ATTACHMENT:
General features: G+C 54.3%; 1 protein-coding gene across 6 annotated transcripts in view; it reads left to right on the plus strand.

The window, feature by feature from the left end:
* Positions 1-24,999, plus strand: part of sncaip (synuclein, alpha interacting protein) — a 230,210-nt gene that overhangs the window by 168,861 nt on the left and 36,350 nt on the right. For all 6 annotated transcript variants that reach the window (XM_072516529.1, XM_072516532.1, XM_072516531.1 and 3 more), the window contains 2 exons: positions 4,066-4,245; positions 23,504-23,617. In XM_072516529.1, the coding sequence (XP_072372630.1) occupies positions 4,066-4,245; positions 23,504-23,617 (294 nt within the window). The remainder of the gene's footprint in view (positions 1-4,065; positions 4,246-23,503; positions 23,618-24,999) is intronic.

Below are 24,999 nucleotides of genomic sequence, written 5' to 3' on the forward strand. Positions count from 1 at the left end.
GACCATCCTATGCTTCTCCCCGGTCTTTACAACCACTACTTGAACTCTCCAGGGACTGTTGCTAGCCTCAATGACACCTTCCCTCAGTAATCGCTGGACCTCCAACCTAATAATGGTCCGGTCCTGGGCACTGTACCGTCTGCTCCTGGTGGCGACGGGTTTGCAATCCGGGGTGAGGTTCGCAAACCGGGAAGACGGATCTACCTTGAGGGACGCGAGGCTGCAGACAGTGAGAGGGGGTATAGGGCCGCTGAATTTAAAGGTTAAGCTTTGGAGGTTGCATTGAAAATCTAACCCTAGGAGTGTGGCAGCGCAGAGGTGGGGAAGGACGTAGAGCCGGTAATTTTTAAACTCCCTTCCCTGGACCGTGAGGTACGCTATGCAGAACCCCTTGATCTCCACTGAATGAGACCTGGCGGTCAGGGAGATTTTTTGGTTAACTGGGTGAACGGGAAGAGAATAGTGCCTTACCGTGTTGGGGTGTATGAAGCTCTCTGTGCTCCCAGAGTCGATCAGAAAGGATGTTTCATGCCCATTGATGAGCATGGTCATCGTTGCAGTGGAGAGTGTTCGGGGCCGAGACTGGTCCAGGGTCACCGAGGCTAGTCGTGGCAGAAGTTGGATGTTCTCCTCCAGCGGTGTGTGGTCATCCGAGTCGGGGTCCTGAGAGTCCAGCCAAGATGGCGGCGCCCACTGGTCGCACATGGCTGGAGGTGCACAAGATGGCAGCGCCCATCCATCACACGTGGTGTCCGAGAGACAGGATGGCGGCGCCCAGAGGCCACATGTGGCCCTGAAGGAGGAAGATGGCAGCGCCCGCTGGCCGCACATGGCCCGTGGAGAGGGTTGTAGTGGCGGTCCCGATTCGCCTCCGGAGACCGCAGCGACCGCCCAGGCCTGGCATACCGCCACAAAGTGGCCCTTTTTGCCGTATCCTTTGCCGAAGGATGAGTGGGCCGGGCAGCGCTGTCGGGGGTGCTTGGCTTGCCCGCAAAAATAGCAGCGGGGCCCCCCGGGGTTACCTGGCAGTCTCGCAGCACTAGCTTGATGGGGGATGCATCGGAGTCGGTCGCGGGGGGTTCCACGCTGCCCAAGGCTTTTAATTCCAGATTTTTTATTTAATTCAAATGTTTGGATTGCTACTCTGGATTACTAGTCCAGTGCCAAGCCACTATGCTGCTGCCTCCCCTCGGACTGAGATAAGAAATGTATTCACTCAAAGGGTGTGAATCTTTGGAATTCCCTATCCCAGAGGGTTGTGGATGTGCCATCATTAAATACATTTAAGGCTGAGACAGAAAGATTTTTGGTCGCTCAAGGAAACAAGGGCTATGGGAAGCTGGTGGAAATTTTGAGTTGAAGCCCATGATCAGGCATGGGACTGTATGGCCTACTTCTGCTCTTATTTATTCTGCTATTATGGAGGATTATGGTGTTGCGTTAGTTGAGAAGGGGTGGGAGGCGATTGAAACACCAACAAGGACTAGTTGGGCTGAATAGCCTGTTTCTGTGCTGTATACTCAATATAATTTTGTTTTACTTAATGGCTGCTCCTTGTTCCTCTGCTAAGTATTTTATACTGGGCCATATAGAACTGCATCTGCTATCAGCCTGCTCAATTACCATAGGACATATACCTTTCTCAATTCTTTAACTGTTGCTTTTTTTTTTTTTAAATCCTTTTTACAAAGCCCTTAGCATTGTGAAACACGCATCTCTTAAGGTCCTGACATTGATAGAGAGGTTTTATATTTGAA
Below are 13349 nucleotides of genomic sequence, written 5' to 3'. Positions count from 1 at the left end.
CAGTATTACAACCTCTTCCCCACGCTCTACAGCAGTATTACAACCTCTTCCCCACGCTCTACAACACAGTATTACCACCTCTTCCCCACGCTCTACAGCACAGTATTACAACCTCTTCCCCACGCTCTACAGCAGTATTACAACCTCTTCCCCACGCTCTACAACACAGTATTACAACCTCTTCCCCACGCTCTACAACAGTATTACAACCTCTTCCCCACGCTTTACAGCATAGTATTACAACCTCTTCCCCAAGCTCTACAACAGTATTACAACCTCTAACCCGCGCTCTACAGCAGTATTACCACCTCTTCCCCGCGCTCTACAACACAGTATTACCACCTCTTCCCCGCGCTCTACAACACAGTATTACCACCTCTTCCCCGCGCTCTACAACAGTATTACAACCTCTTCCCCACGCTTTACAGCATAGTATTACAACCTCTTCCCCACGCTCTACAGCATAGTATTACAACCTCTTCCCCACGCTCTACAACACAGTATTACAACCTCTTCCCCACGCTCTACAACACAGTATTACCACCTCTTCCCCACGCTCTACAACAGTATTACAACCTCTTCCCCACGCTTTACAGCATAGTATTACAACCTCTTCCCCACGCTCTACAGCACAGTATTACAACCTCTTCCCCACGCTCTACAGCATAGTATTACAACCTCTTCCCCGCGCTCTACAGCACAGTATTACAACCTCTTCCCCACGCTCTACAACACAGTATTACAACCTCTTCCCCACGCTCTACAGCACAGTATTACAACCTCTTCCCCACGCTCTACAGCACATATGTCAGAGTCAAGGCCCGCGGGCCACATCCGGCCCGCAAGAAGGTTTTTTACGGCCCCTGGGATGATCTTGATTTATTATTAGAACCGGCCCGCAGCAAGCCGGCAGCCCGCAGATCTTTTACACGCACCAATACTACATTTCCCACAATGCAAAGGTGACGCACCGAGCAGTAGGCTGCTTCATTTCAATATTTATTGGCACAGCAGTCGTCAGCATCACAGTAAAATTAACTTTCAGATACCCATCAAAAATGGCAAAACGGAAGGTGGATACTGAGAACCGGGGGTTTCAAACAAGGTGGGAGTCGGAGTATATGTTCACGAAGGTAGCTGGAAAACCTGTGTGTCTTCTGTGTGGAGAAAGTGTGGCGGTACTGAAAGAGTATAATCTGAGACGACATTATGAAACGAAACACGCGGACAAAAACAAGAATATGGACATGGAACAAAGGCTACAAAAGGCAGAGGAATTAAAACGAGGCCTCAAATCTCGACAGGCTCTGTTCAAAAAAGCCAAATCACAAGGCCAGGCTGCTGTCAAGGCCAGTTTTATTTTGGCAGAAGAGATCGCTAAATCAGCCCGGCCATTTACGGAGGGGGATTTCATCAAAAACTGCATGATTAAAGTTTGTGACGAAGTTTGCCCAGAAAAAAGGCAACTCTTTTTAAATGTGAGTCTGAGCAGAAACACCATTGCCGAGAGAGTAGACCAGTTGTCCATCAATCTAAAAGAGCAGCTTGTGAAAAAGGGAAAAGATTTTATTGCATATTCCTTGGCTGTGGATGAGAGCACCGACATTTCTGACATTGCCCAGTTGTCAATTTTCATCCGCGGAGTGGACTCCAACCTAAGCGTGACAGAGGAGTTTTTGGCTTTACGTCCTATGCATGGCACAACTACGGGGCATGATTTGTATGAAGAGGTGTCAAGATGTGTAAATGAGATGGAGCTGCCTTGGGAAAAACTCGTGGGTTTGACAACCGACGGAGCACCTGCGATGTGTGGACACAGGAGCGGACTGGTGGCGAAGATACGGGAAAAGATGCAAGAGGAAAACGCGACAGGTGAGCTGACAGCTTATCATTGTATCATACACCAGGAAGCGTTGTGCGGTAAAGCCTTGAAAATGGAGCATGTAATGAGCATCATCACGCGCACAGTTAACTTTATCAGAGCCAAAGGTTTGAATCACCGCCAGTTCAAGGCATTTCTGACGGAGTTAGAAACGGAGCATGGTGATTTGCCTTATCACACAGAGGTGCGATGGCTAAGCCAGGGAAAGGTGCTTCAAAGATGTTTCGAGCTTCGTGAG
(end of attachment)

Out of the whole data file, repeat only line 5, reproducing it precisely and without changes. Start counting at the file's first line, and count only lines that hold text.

GACCATCCTATGCTTCTCCCCGGTCTTTACAACCACTACTTGAACTCTCCAGGGACTGTTGCTAGCCTCAATGACACCTTCCCTCAGTAATCGCTGGACCTCCAACCTAATAATGGTCCGGTCCTGGGCACTGTACCGTCTGCTCCTGGTGGCGACGGGTTTGCAATCCGGGGTGAGGTTCGCAAACCGGGAAGACGGATCTACCTTGAGGGACGCGAGGCTGCAGACAGTGAGAGGGGGTATAGGGCCGCTGAATTTAAAGGTTAAGCTTTGGAGGTTGCATTGAAAATCTAACCCTAGGAGTGTGGCAGCGCAGAGGTGGGGAAGGACGTAGAGCCGGTAATTTTTAAACTCCCTTCCCTGGACCGTGAGGTACGCTATGCAGAACCCCTTGATCTCCACTGAATGAGACCTGGCGGTCAGGGAGATTTTTTGGTTAACTGGGTGAACGGGAAGAGAATAGTGCCTTACCGTGTTGGGGTGTATGAAGCTCTCTGTGCTCCCAGAGTCGATCAGAAAGGATGTTTCATGCCCATTGATGAGCATGGTCATCGTTGCAGTGGAGAGTGTTCGGGGCCGAGACTGGTCCAGGGTCACCGAGGCTAGTCGTGGCAGAAGTTGGATGTTCTCCTCCAGCGGTGTGTGGTCATCCGAGTCGGGGTCCTGAGAGTCCAGCCAAGATGGCGGCGCCCACTGGTCGCACATGGCTGGAGGTGCACAAGATGGCAGCGCCCATCCATCACACGTGGTGTCCGAGAGACAGGATGGCGGCGCCCAGAGGCCACATGTGGCCCTGAAGGAGGAAGATGGCAGCGCCCGCTGGCCGCACATGGCCCGTGGAGAGGGTTGTAGTGGCGGTCCCGATTCGCCTCCGGAGACCGCAGCGACCGCCCAGGCCTGGCATACCGCCACAAAGTGGCCCTTTTTGCCGTATCCTTTGCCGAAGGATGAGTGGGCCGGGCAGCGCTGTCGGGGGTGCTTGGCTTGCCCGCAAAAATAGCAGCGGGGCCCCCCGGGGTTACCTGGCAGTCTCGCAGCACTAGCTTGATGGGGGATGCATCGGAGTCGGTCGCGGGGGGTTCCACGCTGCCCAAGGCTTTTAATTCCAGATTTTTTATTTAATTCAAATGTTTGGATTGCTACTCTGGATTACTAGTCCAGTGCCAAGCCACTATGCTGCTGCCTCCCCTCGGACTGAGATAAGAAATGTATTCACTCAAAGGGTGTGAATCTTTGGAATTCCCTATCCCAGAGGGTTGTGGATGTGCCATCATTAAATACATTTAAGGCTGAGACAGAAAGATTTTTGGTCGCTCAAGGAAACAAGGGCTATGGGAAGCTGGTGGAAATTTTGAGTTGAAGCCCATGATCAGGCATGGGACTGTATGGCCTACTTCTGCTCTTATTTATTCTGCTATTATGGAGGATTATGGTGTTGCGTTAGTTGAGAAGGGGTGGGAGGCGATTGAAACACCAACAAGGACTAGTTGGGCTGAATAGCCTGTTTCTGTGCTGTATACTCAATATAATTTTGTTTTACTTAATGGCTGCTCCTTGTTCCTCTGCTAAGTATTTTATACTGGGCCATATAGAACTGCATCTGCTATCAGCCTGCTCAATTACCATAGGACATATACCTTTCTCAATTCTTTAACTGTTGCTTTTTTTTTTTTTAAATCCTTTTTACAAAGCCCTTAGCATTGTGAAACACGCATCTCTTAAGGTCCTGACATTGATAGAGAGGTTTTATATTTGAA